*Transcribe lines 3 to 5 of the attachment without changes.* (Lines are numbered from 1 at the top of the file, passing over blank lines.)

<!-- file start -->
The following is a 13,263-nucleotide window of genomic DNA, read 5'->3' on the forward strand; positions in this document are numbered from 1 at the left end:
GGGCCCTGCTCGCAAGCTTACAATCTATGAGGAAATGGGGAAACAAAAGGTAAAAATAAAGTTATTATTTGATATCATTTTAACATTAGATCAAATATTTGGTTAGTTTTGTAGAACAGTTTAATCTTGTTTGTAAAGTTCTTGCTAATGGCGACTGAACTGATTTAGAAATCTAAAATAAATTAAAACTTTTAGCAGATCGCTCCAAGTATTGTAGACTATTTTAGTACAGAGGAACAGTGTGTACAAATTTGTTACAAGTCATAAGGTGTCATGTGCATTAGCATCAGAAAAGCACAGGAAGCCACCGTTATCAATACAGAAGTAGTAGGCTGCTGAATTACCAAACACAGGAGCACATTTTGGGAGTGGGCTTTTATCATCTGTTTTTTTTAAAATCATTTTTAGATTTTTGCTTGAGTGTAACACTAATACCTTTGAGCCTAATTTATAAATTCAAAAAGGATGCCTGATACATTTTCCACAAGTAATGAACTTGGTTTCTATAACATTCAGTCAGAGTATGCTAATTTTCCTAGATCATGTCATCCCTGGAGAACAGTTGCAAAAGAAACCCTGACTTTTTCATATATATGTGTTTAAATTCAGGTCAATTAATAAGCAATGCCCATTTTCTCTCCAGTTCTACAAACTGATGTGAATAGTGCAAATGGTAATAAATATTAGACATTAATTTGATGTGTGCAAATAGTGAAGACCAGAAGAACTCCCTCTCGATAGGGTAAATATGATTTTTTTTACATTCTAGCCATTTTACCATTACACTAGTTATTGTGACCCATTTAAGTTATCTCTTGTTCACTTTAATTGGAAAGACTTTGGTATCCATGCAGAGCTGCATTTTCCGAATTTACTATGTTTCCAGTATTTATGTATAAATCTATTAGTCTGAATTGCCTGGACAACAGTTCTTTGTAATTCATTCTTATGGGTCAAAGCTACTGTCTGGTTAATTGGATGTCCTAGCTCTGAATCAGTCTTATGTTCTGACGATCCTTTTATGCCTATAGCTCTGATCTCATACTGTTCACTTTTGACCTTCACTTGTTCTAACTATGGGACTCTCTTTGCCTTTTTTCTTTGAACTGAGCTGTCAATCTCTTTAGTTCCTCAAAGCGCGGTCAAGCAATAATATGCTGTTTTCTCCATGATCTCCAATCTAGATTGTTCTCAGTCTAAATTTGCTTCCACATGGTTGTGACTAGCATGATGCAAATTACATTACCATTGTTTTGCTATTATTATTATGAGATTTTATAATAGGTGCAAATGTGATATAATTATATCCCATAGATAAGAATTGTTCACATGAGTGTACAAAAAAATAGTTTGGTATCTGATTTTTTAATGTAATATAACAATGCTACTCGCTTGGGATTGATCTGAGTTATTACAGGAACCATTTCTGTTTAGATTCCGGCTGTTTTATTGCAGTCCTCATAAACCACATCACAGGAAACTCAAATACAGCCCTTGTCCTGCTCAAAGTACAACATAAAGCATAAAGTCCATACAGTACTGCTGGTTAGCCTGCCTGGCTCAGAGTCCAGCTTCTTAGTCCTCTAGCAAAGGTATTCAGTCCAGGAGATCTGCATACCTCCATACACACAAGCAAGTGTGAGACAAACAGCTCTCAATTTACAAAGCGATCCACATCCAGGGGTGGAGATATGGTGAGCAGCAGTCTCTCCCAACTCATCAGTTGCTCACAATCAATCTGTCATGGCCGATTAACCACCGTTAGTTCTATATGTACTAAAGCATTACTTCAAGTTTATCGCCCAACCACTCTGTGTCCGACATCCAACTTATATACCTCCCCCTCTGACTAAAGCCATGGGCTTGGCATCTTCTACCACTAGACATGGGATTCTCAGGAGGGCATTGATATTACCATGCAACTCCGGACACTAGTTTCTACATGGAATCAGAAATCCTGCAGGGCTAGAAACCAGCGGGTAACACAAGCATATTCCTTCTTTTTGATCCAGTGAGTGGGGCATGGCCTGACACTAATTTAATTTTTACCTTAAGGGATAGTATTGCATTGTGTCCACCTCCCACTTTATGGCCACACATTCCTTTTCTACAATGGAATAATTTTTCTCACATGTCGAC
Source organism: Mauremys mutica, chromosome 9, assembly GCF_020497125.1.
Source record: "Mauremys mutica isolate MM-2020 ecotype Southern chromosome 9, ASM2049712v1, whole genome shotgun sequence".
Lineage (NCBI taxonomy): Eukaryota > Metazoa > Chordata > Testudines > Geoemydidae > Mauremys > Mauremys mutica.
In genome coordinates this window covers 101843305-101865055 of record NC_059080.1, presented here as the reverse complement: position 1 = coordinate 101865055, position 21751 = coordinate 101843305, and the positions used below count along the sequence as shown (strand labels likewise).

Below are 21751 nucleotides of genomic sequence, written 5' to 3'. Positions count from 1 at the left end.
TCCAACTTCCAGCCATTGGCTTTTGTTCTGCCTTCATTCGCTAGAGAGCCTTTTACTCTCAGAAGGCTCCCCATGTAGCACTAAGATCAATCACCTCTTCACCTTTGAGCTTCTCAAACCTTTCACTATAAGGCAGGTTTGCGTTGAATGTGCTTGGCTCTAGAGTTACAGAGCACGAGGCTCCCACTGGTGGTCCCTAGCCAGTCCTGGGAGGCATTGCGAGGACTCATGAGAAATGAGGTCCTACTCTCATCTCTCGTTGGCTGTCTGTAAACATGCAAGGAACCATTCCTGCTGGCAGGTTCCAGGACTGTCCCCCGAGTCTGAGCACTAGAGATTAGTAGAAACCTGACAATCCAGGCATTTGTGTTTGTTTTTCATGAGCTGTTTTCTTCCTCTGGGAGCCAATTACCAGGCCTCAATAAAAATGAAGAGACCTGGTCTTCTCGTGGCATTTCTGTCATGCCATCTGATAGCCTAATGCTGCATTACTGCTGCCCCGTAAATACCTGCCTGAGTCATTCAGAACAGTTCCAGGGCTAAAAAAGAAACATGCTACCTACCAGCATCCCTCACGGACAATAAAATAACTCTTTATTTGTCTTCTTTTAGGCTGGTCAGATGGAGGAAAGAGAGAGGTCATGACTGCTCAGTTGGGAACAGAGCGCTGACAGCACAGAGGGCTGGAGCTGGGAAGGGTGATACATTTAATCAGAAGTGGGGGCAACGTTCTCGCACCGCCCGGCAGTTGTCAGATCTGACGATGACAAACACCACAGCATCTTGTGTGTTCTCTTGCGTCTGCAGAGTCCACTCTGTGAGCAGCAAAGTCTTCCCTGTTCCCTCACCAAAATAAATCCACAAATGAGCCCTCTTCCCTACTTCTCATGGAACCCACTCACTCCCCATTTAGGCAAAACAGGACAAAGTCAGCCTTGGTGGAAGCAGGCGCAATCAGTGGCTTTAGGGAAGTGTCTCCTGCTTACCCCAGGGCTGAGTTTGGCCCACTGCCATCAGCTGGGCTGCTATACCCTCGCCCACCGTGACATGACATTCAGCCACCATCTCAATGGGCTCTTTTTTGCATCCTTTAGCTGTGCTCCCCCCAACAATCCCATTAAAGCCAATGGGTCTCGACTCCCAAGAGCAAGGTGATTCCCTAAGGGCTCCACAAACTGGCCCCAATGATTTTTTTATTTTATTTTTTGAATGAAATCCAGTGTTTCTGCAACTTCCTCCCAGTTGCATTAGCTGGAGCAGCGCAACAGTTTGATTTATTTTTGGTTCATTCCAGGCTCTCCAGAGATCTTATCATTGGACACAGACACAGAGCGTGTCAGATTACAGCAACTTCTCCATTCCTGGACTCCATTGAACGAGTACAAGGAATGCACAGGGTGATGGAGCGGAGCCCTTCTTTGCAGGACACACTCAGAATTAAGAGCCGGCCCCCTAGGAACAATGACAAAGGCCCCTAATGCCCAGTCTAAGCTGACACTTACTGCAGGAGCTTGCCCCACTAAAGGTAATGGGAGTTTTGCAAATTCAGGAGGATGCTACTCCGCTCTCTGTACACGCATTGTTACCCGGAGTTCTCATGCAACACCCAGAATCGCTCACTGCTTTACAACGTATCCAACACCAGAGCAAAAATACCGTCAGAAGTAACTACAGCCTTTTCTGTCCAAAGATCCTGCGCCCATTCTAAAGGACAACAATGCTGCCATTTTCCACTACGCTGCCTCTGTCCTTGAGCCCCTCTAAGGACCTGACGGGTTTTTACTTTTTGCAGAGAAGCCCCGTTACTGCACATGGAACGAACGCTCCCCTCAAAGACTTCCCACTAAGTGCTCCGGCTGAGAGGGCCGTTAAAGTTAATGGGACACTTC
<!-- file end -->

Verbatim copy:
Source organism: Mauremys mutica, chromosome 9, assembly GCF_020497125.1.
Source record: "Mauremys mutica isolate MM-2020 ecotype Southern chromosome 9, ASM2049712v1, whole genome shotgun sequence".
Lineage (NCBI taxonomy): Eukaryota > Metazoa > Chordata > Testudines > Geoemydidae > Mauremys > Mauremys mutica.